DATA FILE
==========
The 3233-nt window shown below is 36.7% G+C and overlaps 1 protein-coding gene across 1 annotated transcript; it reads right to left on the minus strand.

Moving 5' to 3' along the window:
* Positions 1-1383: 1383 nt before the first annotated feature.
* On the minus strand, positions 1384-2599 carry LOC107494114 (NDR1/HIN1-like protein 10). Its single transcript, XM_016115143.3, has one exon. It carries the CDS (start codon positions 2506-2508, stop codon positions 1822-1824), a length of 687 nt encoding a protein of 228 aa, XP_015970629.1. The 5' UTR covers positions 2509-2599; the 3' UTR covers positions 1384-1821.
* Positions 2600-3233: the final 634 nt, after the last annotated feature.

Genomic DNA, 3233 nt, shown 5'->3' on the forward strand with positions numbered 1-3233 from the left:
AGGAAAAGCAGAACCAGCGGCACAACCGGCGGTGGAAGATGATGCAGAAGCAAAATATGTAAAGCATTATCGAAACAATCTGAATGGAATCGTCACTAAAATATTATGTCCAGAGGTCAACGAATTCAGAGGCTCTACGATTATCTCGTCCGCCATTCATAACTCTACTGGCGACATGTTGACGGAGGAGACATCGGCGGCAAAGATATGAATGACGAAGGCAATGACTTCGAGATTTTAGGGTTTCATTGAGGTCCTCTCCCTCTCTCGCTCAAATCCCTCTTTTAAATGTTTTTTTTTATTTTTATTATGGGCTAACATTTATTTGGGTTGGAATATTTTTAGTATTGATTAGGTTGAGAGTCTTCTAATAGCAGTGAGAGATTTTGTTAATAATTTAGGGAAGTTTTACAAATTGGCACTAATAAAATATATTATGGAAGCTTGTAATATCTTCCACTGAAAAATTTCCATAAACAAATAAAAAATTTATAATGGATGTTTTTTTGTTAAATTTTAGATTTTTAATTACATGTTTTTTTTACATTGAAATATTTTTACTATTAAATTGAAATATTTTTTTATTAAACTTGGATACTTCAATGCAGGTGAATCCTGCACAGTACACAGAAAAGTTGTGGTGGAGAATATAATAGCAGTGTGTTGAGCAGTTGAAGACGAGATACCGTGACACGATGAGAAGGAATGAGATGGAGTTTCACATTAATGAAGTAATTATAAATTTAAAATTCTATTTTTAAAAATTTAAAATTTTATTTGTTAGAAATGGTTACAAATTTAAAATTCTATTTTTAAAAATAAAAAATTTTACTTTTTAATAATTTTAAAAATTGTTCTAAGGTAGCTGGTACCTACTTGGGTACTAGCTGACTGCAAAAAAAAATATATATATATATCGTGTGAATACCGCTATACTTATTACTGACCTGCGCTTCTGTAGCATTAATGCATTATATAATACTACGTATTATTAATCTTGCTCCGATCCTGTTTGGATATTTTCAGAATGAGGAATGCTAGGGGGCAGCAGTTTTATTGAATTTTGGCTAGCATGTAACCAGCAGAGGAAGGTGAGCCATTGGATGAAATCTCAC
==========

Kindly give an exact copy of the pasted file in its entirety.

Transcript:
The 3233-nt window shown below is 36.7% G+C and overlaps 1 protein-coding gene across 1 annotated transcript; it reads right to left on the minus strand.

Moving 5' to 3' along the window:
* Positions 1-1383: 1383 nt before the first annotated feature.
* On the minus strand, positions 1384-2599 carry LOC107494114 (NDR1/HIN1-like protein 10). Its single transcript, XM_016115143.3, has one exon. It carries the CDS (start codon positions 2506-2508, stop codon positions 1822-1824), a length of 687 nt encoding a protein of 228 aa, XP_015970629.1. The 5' UTR covers positions 2509-2599; the 3' UTR covers positions 1384-1821.
* Positions 2600-3233: the final 634 nt, after the last annotated feature.

Genomic DNA, 3233 nt, shown 5'->3' on the forward strand with positions numbered 1-3233 from the left:
AGGAAAAGCAGAACCAGCGGCACAACCGGCGGTGGAAGATGATGCAGAAGCAAAATATGTAAAGCATTATCGAAACAATCTGAATGGAATCGTCACTAAAATATTATGTCCAGAGGTCAACGAATTCAGAGGCTCTACGATTATCTCGTCCGCCATTCATAACTCTACTGGCGACATGTTGACGGAGGAGACATCGGCGGCAAAGATATGAATGACGAAGGCAATGACTTCGAGATTTTAGGGTTTCATTGAGGTCCTCTCCCTCTCTCGCTCAAATCCCTCTTTTAAATGTTTTTTTTTATTTTTATTATGGGCTAACATTTATTTGGGTTGGAATATTTTTAGTATTGATTAGGTTGAGAGTCTTCTAATAGCAGTGAGAGATTTTGTTAATAATTTAGGGAAGTTTTACAAATTGGCACTAATAAAATATATTATGGAAGCTTGTAATATCTTCCACTGAAAAATTTCCATAAACAAATAAAAAATTTATAATGGATGTTTTTTTGTTAAATTTTAGATTTTTAATTACATGTTTTTTTTACATTGAAATATTTTTACTATTAAATTGAAATATTTTTTTATTAAACTTGGATACTTCAATGCAGGTGAATCCTGCACAGTACACAGAAAAGTTGTGGTGGAGAATATAATAGCAGTGTGTTGAGCAGTTGAAGACGAGATACCGTGACACGATGAGAAGGAATGAGATGGAGTTTCACATTAATGAAGTAATTATAAATTTAAAATTCTATTTTTAAAAATTTAAAATTTTATTTGTTAGAAATGGTTACAAATTTAAAATTCTATTTTTAAAAATAAAAAATTTTACTTTTTAATAATTTTAAAAATTGTTCTAAGGTAGCTGGTACCTACTTGGGTACTAGCTGACTGCAAAAAAAAATATATATATATATCGTGTGAATACCGCTATACTTATTACTGACCTGCGCTTCTGTAGCATTAATGCATTATATAATACTACGTATTATTAATCTTGCTCCGATCCTGTTTGGATATTTTCAGAATGAGGAATGCTAGGGGGCAGCAGTTTTATTGAATTTTGGCTAGCATGTAACCAGCAGAGGAAGGTGAGCCATTGGATGAAATCTCAC